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Wednesday, December 21, 2011

New Threats to the Endangered Species Act.

The current Congress, especially the House of Representatives, has distinguished itself as one of the most anti-environmental on record. After setting their sights on roadless forest and wilderness protections, exempting our cornerstone environmental laws in the name of border patrol and artificially increasing logging, it appears they are now after endangered species.

The House Natural Resources Committee recently held the first in a series of oversight hearings on the Endangered Species Act , The Committee Chairman, Rep. Doc Hastings (R-WA04) from eastern Washington, argues that the nearly 40-year old landmark environmental law is broken and needs fixing. In his opening statement to the committee, Hastings states, “of the species listed in the past 38 years, only 20 have been declared recovered. That’s a 1% recovery rate.”

At first blush, one percent is not the picture of success, but consider what the Endangered Species Act really is. It is the emergency room for species on the brink of extinction. Species which have seen their habitat decline by 90% due to logging road building and development, struggle to adapt to effects of global warming or suffer impacts from pollution. These species are in the Intensive Care Unit and are fighting for their lives.

This type of care is by definition expensive and not always successful. It is a last resort. A better approach than changing the Endangered Species Act would be to treat the reasons why species end up on the list in the first place. Healthcare professionals preach preventative medicine like exercise, diet, stress management and regular check ups. Perhaps what we really need to do to protect species and reduce the list of endangered species is to protect and restore wildlife habitat, control pollution, reduce greenhouse emissions and practice sustainable development.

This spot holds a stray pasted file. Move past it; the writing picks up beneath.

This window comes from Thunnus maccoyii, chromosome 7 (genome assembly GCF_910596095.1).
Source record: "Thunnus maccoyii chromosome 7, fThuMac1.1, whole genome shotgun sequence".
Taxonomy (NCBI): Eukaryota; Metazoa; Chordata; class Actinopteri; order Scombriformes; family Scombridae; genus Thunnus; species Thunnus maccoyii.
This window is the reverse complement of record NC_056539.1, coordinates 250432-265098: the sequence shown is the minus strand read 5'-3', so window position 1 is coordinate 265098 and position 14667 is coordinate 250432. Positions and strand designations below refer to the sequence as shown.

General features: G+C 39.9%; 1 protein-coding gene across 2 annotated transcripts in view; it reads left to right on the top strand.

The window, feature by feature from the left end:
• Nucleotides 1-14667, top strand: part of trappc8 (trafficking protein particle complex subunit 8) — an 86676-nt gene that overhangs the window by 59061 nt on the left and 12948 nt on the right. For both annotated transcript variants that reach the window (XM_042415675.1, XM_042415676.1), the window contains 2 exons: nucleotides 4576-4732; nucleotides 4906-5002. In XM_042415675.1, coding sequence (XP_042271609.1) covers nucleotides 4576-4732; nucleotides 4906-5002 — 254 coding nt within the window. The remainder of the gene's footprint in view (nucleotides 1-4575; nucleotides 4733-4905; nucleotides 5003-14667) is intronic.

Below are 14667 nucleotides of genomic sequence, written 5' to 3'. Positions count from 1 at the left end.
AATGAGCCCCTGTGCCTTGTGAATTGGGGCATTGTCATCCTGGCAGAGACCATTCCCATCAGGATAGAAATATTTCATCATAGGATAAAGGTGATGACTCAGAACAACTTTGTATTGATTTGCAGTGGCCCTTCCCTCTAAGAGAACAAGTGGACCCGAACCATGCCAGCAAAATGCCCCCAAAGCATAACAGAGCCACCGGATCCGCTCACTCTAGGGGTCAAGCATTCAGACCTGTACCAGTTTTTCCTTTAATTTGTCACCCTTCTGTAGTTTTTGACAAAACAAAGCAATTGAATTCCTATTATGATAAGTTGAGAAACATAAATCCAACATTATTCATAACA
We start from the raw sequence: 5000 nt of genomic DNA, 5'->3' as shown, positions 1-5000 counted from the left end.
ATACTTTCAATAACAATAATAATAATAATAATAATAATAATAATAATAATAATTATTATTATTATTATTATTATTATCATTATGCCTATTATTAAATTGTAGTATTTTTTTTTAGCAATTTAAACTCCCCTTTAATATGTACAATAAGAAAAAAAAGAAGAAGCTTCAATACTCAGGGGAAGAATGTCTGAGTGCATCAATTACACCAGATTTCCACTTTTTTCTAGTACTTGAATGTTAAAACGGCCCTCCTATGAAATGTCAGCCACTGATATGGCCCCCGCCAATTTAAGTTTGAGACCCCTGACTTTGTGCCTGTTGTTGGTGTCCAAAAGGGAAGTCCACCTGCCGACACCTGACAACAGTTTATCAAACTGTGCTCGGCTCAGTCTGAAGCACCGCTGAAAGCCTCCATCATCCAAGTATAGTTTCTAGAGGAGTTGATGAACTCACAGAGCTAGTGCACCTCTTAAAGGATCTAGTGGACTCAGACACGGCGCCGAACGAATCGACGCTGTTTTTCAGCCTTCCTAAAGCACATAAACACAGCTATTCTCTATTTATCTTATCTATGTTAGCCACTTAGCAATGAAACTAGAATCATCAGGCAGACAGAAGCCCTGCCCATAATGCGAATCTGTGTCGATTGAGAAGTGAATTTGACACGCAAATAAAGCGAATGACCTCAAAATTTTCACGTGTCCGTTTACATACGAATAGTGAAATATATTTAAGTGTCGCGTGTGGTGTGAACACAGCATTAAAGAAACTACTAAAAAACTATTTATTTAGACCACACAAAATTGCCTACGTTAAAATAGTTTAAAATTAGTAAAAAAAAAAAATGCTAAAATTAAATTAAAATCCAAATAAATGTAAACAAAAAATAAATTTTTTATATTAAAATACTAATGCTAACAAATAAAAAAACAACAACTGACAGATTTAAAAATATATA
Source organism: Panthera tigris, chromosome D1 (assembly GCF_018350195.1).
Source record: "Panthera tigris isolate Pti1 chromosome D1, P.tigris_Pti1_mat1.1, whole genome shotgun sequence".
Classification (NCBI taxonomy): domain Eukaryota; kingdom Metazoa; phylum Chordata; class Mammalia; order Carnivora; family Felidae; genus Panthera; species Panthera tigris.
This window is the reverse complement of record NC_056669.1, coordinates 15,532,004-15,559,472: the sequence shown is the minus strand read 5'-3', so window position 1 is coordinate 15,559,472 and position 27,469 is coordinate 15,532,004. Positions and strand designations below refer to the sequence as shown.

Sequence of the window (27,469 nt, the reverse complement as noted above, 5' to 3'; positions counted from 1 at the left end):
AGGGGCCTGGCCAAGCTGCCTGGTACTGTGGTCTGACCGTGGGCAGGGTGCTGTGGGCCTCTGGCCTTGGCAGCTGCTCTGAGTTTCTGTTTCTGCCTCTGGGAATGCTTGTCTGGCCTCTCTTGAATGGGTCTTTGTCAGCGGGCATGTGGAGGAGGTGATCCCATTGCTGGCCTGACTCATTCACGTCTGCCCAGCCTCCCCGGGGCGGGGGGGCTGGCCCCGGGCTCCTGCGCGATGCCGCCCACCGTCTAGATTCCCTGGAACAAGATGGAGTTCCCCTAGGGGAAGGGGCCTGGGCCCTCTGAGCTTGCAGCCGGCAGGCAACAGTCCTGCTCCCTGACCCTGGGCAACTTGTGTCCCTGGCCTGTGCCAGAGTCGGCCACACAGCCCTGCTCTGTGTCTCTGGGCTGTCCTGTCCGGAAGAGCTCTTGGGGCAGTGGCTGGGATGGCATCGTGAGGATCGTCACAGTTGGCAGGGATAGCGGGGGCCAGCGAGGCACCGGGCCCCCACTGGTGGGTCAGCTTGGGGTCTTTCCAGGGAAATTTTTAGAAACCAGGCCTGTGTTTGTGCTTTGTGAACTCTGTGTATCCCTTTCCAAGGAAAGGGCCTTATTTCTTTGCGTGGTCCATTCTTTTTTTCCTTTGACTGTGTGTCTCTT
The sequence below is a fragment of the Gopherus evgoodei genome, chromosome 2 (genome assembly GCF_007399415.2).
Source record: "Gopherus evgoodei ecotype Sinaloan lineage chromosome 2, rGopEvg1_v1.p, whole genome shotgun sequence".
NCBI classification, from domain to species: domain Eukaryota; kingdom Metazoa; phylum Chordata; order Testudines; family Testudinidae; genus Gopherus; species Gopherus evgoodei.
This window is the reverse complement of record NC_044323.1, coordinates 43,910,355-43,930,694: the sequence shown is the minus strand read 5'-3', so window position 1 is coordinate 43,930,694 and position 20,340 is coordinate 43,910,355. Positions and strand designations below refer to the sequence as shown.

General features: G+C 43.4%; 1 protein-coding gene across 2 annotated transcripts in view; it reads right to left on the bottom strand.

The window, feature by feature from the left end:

Some of Washington State’s most well-known and iconic animals are endangered; including the local Orca whale, several salmon species, Northern Spotted Owls, and sea otters. There are also hundreds of threatened, endangered, and declining species that find refuge in the roadless and wild areas in Washington State.

While no bill has yet been introduced on changes to the Endangered Species Act, I worry what may be around the corner in this Congress. Legislation has already been introduced that would sell off our public lands, allow construction of military bases in our National Parks and preclude future wilderness designations.

What’s next?

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